Irish troops had served in the armed forces of the Spanish empire for hundreds of years by the time of the American Revolution. According to the Wikipedia entry for "Flight of the Wild Geese","...the first Irish troops to serve as a unit for a continental power formed an Irish regiment in the Spanish Army of Flanders in the Eighty Years' War in the 1580s". As more and more Gaelic Irish noblemen and their supporters and dependents fled the English in their home country, the foreign regiments began to be formed in other countries with large Irish expatriate populations in them.
Evidently, the first Irish regiment formed in the Spanish army was the Regiment Ultonia whose service in the Spanish cause dates back to 1597. It went through several names alterations until finally settling on the Regiment Ultonia. Eventually, it would be joined by the Regiment Hibernia and Regiment Irlanda. Thus, was formed the Irish Brigade of the Spanish Army. According to the Wikipedia entry for "Regiment of Hibernia", "Swiss, Germans, Italians and Walloons were recruited but the Spanish were particularly keen to engage Irishmen because of their reputation as soldiers". The regiments of the Irish Brigade of the Spanish Army would serve in Europe but, would serve mostly in the Americas during the American Revolution. The Regiment Irlanda was stationed in Havana from 1770-1771. The Regiment Ultonia was stationed in Mexico from 1768-1771. The Regiment Hibernia seems to have had the greatest involvement in the Americas during the American Revolution. It served first in Brazil in 1777 and later, Jamaica in 1780. It also participated in the Battle of Pensacola in 1781, resulting in the capture of East Florida from the British. After wards, the Regiment Hibernia served in the invasion of Honduras in 1782-1783.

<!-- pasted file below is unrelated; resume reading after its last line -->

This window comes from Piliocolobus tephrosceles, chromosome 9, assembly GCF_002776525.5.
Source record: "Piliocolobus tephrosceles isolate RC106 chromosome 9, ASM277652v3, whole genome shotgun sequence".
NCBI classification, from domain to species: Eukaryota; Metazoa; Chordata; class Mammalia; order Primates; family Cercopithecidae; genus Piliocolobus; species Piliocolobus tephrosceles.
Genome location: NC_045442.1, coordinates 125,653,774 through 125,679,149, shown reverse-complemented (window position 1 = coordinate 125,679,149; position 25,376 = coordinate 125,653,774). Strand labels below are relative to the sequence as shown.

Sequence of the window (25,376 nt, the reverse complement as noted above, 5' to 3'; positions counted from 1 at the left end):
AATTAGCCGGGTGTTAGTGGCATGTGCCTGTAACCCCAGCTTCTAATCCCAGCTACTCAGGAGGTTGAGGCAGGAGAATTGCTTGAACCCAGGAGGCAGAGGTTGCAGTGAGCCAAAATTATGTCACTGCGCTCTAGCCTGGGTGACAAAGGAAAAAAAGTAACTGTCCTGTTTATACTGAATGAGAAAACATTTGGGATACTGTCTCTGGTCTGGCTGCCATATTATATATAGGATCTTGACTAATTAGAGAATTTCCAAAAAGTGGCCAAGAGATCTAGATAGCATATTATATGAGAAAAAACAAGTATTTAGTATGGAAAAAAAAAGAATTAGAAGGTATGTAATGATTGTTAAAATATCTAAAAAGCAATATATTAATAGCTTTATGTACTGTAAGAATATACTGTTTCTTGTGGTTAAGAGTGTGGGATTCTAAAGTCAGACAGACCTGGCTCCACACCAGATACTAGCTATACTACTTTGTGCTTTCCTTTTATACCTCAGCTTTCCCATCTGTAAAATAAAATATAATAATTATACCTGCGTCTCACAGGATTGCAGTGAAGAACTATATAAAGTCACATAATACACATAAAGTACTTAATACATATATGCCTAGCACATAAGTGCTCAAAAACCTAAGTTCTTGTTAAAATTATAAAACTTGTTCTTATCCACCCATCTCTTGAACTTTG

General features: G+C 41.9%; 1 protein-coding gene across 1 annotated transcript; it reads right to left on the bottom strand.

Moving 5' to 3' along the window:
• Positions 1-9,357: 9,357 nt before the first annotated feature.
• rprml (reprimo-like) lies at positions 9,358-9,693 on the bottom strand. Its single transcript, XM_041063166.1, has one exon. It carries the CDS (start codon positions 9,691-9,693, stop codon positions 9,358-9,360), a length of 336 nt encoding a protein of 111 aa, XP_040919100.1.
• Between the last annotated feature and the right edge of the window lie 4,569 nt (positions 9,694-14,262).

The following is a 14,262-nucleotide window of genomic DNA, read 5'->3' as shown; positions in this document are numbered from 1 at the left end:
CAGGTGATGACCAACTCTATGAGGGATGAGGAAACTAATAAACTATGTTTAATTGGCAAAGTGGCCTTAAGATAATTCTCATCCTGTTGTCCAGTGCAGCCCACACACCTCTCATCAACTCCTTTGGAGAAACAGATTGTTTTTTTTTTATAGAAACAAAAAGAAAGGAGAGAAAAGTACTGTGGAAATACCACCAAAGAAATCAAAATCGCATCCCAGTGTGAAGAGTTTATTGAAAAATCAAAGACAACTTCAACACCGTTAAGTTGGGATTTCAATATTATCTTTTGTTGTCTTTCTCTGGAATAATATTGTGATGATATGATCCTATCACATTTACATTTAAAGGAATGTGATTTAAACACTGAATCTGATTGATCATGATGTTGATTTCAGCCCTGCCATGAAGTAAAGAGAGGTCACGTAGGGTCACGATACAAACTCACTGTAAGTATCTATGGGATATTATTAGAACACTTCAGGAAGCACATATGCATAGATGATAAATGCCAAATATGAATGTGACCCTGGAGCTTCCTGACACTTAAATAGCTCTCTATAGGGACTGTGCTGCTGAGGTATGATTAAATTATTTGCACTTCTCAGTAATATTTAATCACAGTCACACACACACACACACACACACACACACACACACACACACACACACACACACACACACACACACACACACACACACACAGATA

Any of these military units, except possibly the Regiment Hibernia, could have been stationed in the vicinity of Corunna, Spain while the frigate South Carolina was moored there from September 24 - October 17, 1781. Dr. Lewis's work, Neptune's Militia, page 44, it states that, "he (Commodore Gillon) also recruited in Corunna, accepting aboard several Irish deserters from nearby Spanish regiments. The Commodore's willingness to sign on such types did not endear him to Spanish army officers in Corunna..."
All of the above posted lists of men who served or took passage on board the frigate South Carolina have been collected from Dr. Lewis's work, Neptune's Militia, "Appendix: Crew and Marines of the South Carolina", pages 135-170. This list have always provided names of individuals who belong to one group or another that was under study. Unfortunately, no list of this nature exists for the Irishmen of the Spanish Irish Brigade within Dr. Lewis's work. There is no one included on the list whose "position" states that he was a soldier form either one of the Irish regiments or a member of the Irish Brigade. Only a single entry under the "position" heading gives any type of hint that a man may have been a member of an Irish regiment who had been recruited by Commodore Gillon in Corunna, Spain for service on board the frigate South Carolina. In Dr. Lewis's work, Neptune's Militia, "Appendix: Crew and Marines of the South Carolina", page 148, there is a name entry of "Gamindez, -------" whose position listing is simply "Spaniard". There is no entry for his first name and his position on board the frigate South Carolina is listed as his nationality. This is only a supposition on the part of this blog writer. This individual could have been signed on board the frigate at any point, either before or after the period the frigate spent in Corunna, Spain. In the same way, there could be any number of Irishmen deserters from Spanish regiments contained in Dr. Lewis's appendix who are only listed by their names and not by the position they occupied on board the frigate South Carolina. There are many names included on the list that have no "position" cited after their listing.